On Monday, we tried to assess
how many Illinoisans would gain health insurance if Congress ultimately
approves a federally-mandated Medicaid expansion as part of a health
care bill. (The number is likely around 350,000.) But Medicaid is just
one component of any ...
On Monday, we tried to assess how many Illinoisans would gain health insurance if Congress ultimately approves a federally-mandated Medicaid expansion as part of a health care bill. (The number is likely around 350,000.) But Medicaid is just one component of any comprehensive reform package. If the measure currently favored by Democratic leaders of three House committees is eventually passed, we can expect health insurance access to skyrocket. Employers will be mandated to provide coverage to its workforce or subsidize the government for picking up the slack through public insurance. Provisions will prevent private insurance companies from excluding those with pre-existing conditions. Small business owners will receive a tax credit up to 50 percent of basic premiums to insure their staffs. And the Health Insurance Exchange will allow consumers to compare benefit levels and prices for a variety of competing providers -- including a public option -- keeping private companies honest and lowering the cost of insurance for many.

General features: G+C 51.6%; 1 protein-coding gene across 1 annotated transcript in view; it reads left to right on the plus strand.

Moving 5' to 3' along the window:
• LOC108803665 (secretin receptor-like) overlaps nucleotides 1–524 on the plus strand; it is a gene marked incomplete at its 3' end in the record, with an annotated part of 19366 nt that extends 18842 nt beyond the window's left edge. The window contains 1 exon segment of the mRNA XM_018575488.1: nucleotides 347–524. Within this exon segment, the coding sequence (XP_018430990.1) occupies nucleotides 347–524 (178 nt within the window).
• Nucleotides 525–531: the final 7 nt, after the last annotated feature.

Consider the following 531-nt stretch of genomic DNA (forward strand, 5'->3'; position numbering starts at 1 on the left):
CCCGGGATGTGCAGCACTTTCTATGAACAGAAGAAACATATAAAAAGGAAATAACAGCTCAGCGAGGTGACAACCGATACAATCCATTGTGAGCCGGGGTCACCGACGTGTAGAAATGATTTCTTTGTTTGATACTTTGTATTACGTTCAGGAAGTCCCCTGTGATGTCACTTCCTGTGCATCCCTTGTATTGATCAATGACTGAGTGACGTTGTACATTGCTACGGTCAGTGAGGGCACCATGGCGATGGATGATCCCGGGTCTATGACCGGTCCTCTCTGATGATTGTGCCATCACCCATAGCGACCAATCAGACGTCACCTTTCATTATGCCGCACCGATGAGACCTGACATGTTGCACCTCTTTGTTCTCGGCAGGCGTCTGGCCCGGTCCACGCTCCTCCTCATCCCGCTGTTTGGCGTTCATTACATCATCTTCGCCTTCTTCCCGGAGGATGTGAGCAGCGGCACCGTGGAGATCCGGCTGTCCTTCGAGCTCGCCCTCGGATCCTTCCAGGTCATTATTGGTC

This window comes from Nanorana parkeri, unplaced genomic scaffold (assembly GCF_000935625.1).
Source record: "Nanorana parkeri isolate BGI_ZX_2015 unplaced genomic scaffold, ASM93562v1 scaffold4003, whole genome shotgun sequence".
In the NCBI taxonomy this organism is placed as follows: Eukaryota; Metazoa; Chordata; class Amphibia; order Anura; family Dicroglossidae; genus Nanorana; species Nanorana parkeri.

How many Illinoisans stand to benefit? According to a new study (PDF) by Families USA, 862,000 people in Illinois will gain health coverage by 2013. By 2019, that number jumps to 1,387,000. This is a conservative estimate, as well. Families USA divided the Congressional Budget Offices' national coverage estimate across the states based on the most current Census Bureau data on the uninsured, which only runs through 2007. Using those figures, 1.7 million people in Illinois are uninsured. But in the two years since, unemployment has skyrocketed, undoubtedly causing more people to lose their coverage.
Lawmakers on the fence or currently opposed to the Democrats' proposals should really think about these statistics before they cast a vote. For every provision they weaken or reject, thousands of Illinois residents will continue to live on the verge of a medical and economic catastrophe. The state will pay for inaction, too. The New America Foundation estimates (PDF) that health insurance premiums will nearly double in Illinois by 2016 if no changes are made. And contrary to the claim by Illinois' newest GOP Senate candidate, those affected by the health care crisis are not simply "20 and 30 year olds working for small businesses." They are people of all ages -- including millions of families with children -- struggling to get by.
Image used under a Creative Commons license by Flickr user Big Grey Mare.